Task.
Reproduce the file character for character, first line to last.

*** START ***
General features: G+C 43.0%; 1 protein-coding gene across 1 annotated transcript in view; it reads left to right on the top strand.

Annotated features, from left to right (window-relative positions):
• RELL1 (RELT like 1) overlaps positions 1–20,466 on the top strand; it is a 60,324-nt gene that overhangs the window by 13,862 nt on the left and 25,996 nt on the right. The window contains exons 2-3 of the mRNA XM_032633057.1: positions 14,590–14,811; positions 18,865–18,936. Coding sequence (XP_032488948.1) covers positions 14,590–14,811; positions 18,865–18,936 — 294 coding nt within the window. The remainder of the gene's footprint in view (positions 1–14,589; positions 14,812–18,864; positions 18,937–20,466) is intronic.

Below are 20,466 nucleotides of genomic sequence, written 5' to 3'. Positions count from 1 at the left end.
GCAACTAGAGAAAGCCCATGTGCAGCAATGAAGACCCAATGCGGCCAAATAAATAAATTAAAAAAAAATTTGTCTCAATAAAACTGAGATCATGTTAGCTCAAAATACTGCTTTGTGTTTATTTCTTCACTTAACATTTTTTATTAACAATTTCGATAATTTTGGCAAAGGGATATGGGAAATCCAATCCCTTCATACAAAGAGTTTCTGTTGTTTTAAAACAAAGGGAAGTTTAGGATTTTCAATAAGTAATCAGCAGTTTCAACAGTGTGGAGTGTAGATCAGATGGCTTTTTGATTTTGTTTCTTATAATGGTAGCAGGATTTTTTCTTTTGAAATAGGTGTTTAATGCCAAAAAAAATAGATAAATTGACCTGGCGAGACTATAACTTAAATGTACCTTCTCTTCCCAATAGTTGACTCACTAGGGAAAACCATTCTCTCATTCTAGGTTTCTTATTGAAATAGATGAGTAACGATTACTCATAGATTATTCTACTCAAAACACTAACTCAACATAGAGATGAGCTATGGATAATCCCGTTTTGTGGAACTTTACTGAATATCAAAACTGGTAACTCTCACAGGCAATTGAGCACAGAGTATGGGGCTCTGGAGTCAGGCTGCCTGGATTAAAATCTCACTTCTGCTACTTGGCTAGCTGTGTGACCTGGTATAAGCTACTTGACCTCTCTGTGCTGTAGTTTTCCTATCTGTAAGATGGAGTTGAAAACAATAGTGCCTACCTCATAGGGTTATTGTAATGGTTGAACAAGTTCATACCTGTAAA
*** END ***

General features: G+C 43.0%; 1 protein-coding gene across 1 annotated transcript in view; it reads left to right on the top strand.

Annotated features, from left to right (window-relative positions):
• RELL1 (RELT like 1) overlaps positions 1–20,466 on the top strand; it is a 60,324-nt gene that overhangs the window by 13,862 nt on the left and 25,996 nt on the right. The window contains exons 2-3 of the mRNA XM_032633057.1: positions 14,590–14,811; positions 18,865–18,936. Coding sequence (XP_032488948.1) covers positions 14,590–14,811; positions 18,865–18,936 — 294 coding nt within the window. The remainder of the gene's footprint in view (positions 1–14,589; positions 14,812–18,864; positions 18,937–20,466) is intronic.

Below are 20,466 nucleotides of genomic sequence, written 5' to 3'. Positions count from 1 at the left end.
GCAACTAGAGAAAGCCCATGTGCAGCAATGAAGACCCAATGCGGCCAAATAAATAAATTAAAAAAAAATTTGTCTCAATAAAACTGAGATCATGTTAGCTCAAAATACTGCTTTGTGTTTATTTCTTCACTTAACATTTTTTATTAACAATTTCGATAATTTTGGCAAAGGGATATGGGAAATCCAATCCCTTCATACAAAGAGTTTCTGTTGTTTTAAAACAAAGGGAAGTTTAGGATTTTCAATAAGTAATCAGCAGTTTCAACAGTGTGGAGTGTAGATCAGATGGCTTTTTGATTTTGTTTCTTATAATGGTAGCAGGATTTTTTCTTTTGAAATAGGTGTTTAATGCCAAAAAAAATAGATAAATTGACCTGGCGAGACTATAACTTAAATGTACCTTCTCTTCCCAATAGTTGACTCACTAGGGAAAACCATTCTCTCATTCTAGGTTTCTTATTGAAATAGATGAGTAACGATTACTCATAGATTATTCTACTCAAAACACTAACTCAACATAGAGATGAGCTATGGATAATCCCGTTTTGTGGAACTTTACTGAATATCAAAACTGGTAACTCTCACAGGCAATTGAGCACAGAGTATGGGGCTCTGGAGTCAGGCTGCCTGGATTAAAATCTCACTTCTGCTACTTGGCTAGCTGTGTGACCTGGTATAAGCTACTTGACCTCTCTGTGCTGTAGTTTTCCTATCTGTAAGATGGAGTTGAAAACAATAGTGCCTACCTCATAGGGTTATTGTAATGGTTGAACAAGTTCATACCTGTAAA